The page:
2. Description of the Prior Art Bones requiring exterior rounding include the femur or the ends of phalanges of the hand or foot, as is often required following arthroplasty resulting from the condition of rheumatoid arthritis. An example of rounding of a cavity is in reshaping the acetabulum of the hip, one step in the surgical procedure called cup arthroplasty, following destruction of the cartilage and bone due to arthritis.

Background ofthe Invention In the part it has been difficult to obtain fusion of the proximal or distal interphalangeal joint by removing the articular cartilage and using crossed Kirschner wires for internal fixation. It was also difficult to obtain the desired angle of fusion by the older techniques which removed the articular cartilage and bone by means of a surgical tool called the Rongeur. The Rongeur is essentially a cutting tool in the shape and form of a pair of pliers and when used to remove the articular cartilage or bone, leaves sharp edges of bone and frequently causes splitting of the bone or phalanx along its longitudinal axis.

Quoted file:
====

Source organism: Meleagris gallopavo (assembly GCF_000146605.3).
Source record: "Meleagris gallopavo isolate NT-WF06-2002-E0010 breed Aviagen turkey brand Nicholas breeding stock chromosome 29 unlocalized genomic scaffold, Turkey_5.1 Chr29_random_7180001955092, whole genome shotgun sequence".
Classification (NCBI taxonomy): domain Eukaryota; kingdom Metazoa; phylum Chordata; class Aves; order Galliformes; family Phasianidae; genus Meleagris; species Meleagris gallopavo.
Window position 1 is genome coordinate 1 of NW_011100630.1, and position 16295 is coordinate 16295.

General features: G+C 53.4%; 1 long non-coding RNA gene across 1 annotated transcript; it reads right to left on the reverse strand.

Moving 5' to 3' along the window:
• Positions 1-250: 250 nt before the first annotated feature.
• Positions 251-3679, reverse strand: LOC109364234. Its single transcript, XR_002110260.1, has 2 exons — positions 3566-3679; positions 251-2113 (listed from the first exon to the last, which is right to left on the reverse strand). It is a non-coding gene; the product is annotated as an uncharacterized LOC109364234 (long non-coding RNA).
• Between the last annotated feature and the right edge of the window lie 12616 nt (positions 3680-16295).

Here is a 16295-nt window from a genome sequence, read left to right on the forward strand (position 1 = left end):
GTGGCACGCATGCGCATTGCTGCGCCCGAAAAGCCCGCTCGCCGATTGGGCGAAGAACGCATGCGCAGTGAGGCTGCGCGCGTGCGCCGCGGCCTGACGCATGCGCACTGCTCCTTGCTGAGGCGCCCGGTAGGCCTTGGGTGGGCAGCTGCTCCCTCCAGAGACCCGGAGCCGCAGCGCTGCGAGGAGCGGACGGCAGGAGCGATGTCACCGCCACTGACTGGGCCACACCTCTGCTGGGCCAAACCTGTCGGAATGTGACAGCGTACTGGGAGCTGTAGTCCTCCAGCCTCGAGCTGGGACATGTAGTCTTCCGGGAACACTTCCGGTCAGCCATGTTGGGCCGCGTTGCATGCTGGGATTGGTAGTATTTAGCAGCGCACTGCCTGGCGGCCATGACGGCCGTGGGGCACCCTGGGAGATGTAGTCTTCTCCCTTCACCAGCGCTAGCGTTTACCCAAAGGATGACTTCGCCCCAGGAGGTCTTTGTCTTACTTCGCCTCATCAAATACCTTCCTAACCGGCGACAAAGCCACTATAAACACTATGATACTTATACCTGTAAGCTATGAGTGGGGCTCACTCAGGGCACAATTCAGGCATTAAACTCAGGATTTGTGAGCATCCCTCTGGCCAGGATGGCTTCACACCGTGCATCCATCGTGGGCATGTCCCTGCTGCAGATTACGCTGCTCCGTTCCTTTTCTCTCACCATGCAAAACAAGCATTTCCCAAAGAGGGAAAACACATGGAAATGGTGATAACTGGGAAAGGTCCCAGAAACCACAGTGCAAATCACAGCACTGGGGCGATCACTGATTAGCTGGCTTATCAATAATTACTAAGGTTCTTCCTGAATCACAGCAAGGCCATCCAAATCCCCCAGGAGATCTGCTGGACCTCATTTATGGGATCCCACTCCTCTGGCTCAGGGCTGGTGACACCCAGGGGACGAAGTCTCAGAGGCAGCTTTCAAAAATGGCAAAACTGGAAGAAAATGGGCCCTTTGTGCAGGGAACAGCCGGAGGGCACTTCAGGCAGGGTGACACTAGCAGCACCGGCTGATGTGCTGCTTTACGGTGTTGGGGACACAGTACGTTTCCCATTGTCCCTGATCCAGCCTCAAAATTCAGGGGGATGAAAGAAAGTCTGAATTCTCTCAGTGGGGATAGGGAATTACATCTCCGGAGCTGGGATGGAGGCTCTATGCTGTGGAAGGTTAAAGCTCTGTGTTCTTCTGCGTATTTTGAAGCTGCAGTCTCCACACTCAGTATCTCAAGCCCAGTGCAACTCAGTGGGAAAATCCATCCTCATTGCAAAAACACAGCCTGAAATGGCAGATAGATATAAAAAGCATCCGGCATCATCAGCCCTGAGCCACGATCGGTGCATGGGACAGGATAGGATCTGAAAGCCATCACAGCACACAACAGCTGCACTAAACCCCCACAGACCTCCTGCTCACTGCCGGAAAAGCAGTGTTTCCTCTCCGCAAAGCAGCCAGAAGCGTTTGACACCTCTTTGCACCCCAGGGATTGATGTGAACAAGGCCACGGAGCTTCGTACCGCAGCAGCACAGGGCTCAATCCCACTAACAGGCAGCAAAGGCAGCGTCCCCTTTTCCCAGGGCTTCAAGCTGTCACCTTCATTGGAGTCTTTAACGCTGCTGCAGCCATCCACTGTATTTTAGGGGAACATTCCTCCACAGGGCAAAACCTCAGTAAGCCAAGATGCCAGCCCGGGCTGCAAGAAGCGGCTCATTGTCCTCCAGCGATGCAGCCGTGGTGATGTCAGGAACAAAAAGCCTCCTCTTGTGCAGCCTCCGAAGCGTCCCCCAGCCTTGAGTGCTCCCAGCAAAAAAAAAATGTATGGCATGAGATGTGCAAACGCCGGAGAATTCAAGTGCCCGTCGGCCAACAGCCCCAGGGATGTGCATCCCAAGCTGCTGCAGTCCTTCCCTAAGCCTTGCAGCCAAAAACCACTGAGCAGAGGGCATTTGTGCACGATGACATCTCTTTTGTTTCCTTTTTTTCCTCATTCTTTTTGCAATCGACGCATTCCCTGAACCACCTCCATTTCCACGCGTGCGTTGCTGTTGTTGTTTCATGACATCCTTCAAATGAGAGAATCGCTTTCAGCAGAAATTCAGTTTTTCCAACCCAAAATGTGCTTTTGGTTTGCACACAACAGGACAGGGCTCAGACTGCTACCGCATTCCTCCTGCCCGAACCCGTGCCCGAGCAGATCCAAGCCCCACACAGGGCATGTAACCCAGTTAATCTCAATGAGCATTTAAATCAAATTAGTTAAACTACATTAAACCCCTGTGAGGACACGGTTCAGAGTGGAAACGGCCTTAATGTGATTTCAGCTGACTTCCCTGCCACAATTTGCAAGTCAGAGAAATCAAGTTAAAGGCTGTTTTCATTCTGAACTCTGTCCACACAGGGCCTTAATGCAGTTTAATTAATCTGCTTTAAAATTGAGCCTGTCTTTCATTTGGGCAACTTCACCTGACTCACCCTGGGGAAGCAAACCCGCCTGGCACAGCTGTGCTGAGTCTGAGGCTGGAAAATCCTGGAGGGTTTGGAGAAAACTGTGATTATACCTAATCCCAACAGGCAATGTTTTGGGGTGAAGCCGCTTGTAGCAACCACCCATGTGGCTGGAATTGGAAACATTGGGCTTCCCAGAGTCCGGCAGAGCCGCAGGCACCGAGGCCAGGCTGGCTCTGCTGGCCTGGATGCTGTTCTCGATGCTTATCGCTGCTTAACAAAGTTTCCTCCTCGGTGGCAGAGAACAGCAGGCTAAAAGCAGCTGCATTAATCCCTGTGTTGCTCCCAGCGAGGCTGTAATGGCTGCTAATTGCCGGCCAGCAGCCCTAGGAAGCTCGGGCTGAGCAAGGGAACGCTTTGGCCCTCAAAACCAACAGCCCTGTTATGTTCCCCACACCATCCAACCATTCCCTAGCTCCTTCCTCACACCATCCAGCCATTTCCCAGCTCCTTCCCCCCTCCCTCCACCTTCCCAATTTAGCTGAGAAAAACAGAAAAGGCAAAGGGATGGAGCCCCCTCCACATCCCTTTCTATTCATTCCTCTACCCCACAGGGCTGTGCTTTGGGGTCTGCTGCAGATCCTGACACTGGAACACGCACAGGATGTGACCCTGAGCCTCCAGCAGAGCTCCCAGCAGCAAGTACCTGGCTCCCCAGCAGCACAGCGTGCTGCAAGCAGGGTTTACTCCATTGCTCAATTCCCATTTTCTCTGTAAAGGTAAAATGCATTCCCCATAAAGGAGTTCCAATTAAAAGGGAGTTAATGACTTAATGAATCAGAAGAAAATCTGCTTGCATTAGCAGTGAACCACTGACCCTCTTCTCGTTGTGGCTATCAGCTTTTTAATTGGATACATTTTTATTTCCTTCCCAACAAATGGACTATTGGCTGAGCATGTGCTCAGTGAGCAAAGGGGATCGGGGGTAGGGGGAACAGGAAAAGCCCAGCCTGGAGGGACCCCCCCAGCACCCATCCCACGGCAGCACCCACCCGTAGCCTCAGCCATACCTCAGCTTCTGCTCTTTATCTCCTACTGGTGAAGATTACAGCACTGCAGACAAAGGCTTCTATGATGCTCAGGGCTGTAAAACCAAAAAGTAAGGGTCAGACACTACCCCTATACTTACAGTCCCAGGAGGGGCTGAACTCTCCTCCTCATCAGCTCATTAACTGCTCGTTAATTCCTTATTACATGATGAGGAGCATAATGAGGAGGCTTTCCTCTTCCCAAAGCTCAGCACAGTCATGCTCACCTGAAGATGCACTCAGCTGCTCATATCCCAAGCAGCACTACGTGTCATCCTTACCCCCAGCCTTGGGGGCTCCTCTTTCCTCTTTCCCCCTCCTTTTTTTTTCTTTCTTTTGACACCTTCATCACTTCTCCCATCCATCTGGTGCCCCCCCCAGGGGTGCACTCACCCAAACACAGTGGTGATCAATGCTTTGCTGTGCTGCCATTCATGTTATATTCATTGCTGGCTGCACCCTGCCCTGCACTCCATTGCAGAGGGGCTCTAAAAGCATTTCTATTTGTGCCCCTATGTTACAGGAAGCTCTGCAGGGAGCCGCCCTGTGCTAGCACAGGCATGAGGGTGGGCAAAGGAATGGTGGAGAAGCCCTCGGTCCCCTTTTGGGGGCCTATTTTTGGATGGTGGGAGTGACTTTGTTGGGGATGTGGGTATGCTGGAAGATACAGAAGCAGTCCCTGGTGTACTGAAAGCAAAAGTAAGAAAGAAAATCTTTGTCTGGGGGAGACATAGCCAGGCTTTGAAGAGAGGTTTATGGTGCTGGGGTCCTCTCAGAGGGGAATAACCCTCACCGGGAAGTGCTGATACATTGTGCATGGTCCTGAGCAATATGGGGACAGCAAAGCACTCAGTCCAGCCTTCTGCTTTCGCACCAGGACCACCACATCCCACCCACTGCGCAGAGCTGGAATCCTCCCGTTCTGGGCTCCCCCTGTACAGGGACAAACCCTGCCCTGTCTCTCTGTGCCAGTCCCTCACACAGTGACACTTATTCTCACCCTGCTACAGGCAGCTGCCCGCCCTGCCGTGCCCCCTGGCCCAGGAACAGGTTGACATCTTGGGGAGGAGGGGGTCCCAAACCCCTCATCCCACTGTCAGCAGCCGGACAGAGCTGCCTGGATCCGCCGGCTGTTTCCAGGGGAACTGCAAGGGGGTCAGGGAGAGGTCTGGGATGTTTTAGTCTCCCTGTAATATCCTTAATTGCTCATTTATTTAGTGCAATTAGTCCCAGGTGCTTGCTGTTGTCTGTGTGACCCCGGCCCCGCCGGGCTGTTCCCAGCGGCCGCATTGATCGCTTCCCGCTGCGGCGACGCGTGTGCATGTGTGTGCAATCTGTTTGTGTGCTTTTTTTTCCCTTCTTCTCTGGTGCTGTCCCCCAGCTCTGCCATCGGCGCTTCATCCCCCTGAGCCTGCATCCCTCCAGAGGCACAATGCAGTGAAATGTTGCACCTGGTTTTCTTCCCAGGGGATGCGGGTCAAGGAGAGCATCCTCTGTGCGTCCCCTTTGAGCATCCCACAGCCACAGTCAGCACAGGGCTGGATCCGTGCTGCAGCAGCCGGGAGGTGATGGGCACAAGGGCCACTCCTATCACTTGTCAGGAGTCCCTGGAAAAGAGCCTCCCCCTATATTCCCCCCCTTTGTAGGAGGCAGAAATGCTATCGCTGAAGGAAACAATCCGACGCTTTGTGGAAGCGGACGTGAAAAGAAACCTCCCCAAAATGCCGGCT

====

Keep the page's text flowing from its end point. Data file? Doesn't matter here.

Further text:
Some attempts at filing the raw edges of bone using a hand file have been made, with results that are not always too satisfactory and often time consuming, because of the difficulty of manipulating the file in rather a restricted area; results which are often not to the advantage of the patient or the doctor.

More recently these same surgical procedures are being performed with power tools driving reamers that are essentially rotary files, with a multiplicity of radially disposed cutting edges or teeth.

Several problems have been encountered with this type of rotary file, which are:

1. Loading of the cutter with moist bone chips and cartilage, requiring irrigation or frequent stopping of the cutter in order to clean out the V-grooves between the multiple teeth of the cutter.